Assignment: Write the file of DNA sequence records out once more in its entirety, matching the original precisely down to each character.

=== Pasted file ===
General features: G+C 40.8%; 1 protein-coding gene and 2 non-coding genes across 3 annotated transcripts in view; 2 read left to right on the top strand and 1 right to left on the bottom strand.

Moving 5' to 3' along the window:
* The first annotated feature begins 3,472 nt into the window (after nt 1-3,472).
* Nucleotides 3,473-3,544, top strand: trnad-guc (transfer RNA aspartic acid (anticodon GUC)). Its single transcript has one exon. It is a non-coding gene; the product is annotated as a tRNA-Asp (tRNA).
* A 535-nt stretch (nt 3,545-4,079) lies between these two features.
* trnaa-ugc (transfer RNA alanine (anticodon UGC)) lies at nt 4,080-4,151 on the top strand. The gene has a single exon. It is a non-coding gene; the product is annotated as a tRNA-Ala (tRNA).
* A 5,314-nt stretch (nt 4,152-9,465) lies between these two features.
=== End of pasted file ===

General features: G+C 40.8%; 1 protein-coding gene and 2 non-coding genes across 3 annotated transcripts in view; 2 read left to right on the top strand and 1 right to left on the bottom strand.

Moving 5' to 3' along the window:
* The first annotated feature begins 3,472 nt into the window (after nt 1-3,472).
* Nucleotides 3,473-3,544, top strand: trnad-guc (transfer RNA aspartic acid (anticodon GUC)). Its single transcript has one exon. It is a non-coding gene; the product is annotated as a tRNA-Asp (tRNA).
* A 535-nt stretch (nt 3,545-4,079) lies between these two features.
* trnaa-ugc (transfer RNA alanine (anticodon UGC)) lies at nt 4,080-4,151 on the top strand. The gene has a single exon. It is a non-coding gene; the product is annotated as a tRNA-Ala (tRNA).
* A 5,314-nt stretch (nt 4,152-9,465) lies between these two features.